Re-visiting hibernate on Ubuntu

Every so often we consider the state of hibernate (suspend to disk) on Linux and choose to either have it disabled or enabled by default in Ubuntu. Currently it’s disabled by default. There have been previous discussions around this area, and perhaps things have moved on since then.

Anecdotally every time I mention to someone that we have hibernate disabled in Ubuntu, they mention some other distro they’re on where they have it enabled and it “works fine”. Obviously anecdotal, small sample size.

Is this something we can re-visit for a non-LTS release such as 20.10? I hear it’s nice to be able to hibernate, saving battery power and keeping your desktop state.

(Please can we avoid discussion of ‘well it boots fast so you don’t need to suspend or hibernate’? can we take it as read that not everyone wants to fully shutdown, but likes to keep their system state and just shut the lid, open the lid and carry on.)

Bonus points if we can consider hybrid-suspend (the mechanism whereby the machine suspends to RAM, but goes into ‘deep sleep’ (hibernate to disk) to save battery in the long term) too! :smiley:


I have tried to use hibernate on every LTS version of Ubuntu since Precise and it has never worked. This was particularly aggravating as the same computers running Windows had no issues at all.


Has hibernate ever achieved first class status in the kernel? I’m always drawn back to the discussion and invective at where it looked to be an unsolved problem. My experience of hibernate has been universally bad. If it doesn’t really work, and is known to be broken, I don’t think it is worth revisiting. If the kernel plumbing has improved since 2007 then maybe it is worth another look.

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if it’s so catastrophically broken, how is it I seem to stumble upon only the people running other distros (today, OpenSUSE) who claim it works fine for them, and are agog that we don’t enable it?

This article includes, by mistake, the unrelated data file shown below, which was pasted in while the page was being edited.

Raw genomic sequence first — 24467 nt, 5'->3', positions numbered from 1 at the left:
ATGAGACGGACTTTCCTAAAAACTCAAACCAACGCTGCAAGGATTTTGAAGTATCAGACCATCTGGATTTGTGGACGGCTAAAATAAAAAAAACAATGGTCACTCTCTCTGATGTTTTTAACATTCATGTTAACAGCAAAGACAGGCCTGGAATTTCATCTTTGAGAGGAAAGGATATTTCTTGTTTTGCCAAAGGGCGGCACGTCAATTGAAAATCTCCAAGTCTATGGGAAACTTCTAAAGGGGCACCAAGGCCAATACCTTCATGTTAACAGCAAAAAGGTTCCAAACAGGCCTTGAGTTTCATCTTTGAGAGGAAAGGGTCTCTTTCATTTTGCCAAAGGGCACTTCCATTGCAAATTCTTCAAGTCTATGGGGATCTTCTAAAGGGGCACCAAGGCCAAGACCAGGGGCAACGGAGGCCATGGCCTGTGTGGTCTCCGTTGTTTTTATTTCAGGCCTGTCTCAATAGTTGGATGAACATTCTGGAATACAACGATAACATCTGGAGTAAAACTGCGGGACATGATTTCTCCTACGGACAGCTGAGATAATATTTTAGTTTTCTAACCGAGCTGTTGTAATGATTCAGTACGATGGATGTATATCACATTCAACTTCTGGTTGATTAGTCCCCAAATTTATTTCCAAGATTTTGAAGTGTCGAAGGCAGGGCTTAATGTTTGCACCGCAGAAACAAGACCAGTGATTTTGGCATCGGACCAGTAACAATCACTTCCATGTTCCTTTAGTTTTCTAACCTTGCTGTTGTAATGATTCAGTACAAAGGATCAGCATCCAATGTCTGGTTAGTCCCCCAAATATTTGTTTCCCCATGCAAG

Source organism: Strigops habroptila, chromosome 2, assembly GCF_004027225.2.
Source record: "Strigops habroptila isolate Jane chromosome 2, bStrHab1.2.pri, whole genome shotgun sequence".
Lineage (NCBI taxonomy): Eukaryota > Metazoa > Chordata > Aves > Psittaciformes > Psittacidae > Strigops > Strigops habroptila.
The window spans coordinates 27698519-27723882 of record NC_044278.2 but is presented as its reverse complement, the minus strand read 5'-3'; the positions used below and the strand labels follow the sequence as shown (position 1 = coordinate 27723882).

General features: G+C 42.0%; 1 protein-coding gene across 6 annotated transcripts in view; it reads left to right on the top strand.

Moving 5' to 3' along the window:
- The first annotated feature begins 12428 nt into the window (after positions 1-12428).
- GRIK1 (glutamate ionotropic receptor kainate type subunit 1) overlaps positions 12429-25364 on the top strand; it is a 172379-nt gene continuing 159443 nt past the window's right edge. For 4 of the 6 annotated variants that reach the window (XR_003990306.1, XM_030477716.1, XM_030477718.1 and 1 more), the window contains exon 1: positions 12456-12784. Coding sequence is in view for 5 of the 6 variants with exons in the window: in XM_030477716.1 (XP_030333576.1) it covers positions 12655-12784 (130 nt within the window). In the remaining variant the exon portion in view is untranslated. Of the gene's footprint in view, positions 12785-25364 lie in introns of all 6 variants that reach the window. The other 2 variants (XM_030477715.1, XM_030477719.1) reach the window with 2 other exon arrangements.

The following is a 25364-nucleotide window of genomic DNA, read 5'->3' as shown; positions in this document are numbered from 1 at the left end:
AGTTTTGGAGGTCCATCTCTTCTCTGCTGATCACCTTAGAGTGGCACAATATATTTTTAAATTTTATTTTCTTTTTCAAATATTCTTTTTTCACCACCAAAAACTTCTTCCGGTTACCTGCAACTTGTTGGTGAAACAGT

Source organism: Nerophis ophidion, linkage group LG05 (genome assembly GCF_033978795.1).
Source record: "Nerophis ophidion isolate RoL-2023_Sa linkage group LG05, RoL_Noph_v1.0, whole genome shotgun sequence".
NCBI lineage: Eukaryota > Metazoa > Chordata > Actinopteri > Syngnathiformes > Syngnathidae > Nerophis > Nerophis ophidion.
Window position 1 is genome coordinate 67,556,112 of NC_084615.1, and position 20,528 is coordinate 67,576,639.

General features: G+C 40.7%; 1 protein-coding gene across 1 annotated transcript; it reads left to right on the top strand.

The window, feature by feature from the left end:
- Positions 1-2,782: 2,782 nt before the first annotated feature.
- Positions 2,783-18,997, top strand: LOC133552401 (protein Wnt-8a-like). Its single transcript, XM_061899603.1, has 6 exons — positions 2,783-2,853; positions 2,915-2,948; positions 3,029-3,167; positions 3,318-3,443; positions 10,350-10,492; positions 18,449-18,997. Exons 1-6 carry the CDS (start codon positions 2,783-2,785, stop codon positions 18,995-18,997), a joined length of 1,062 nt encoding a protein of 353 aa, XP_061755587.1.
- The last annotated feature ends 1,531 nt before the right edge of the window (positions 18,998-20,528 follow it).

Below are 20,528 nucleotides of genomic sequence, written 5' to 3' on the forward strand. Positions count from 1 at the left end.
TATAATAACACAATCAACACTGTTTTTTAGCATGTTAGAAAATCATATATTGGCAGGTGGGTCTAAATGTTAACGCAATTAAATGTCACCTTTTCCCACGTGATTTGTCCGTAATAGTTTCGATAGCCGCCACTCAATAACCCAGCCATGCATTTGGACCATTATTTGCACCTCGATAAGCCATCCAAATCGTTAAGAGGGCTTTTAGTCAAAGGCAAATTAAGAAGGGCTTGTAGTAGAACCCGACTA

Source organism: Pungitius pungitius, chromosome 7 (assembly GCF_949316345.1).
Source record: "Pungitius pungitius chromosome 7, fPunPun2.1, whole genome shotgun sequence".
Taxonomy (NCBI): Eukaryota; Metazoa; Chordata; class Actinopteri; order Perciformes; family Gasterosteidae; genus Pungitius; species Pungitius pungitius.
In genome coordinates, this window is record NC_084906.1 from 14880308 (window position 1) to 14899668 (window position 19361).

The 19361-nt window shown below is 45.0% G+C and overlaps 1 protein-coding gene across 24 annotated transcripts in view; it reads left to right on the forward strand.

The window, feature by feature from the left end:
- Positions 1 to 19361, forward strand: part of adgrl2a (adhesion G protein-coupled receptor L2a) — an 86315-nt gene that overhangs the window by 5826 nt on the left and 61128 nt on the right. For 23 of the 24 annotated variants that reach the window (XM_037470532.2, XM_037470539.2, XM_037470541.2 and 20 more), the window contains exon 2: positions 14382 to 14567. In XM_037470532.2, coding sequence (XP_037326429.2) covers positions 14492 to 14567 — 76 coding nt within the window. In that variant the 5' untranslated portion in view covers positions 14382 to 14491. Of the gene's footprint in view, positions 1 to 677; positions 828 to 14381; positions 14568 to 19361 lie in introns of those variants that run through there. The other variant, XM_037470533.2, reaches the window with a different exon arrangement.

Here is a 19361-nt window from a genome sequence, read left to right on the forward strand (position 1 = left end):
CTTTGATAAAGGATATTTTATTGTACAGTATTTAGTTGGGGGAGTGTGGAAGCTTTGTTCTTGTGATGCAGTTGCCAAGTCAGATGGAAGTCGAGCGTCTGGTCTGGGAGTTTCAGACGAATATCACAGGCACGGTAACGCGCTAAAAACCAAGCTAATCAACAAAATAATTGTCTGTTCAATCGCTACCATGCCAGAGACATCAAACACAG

There are people who have never experienced issues when installing software from the AUR. Not a convincing argument to add it to Ubuntu :wink:


I got some custom code help from AskUbuntu in 18.04 which I used to " suspend ". I am not sure whether it is suspend to disk or suspend to RAM.

It is common for me to get away from the desk for short breaks. " Suspend " helps a lot.

I would love to use hibernation in Ubuntu again, without having to fiddle with the kernel.


on my DELL XPS 9300 hibernation works on Ubuntu 20.10 by just updating /etc/default/grub with:
GRUB_CMDLINE_LINUX_DEFAULT=“quiet splash resume=UUID=<uuid of my swap partition”

then “systemctl hibernate” works as expected

Still need to test suspend-then-hibernate when I close the lid (in logind.conf) which for me would be ultimate goal

Update: suspend-then-hibernate works as expected


Anyone know what would be needed if I had a swap file instead of a swap partition?

@popey I just stumbled on this topic, obviously a bit late. It doesn’t seem that this conversation got very far but I’m curious if there’s still a motivation to make this happen? I think it’s a great idea and I’ve often wondered about the state of hibernate myself.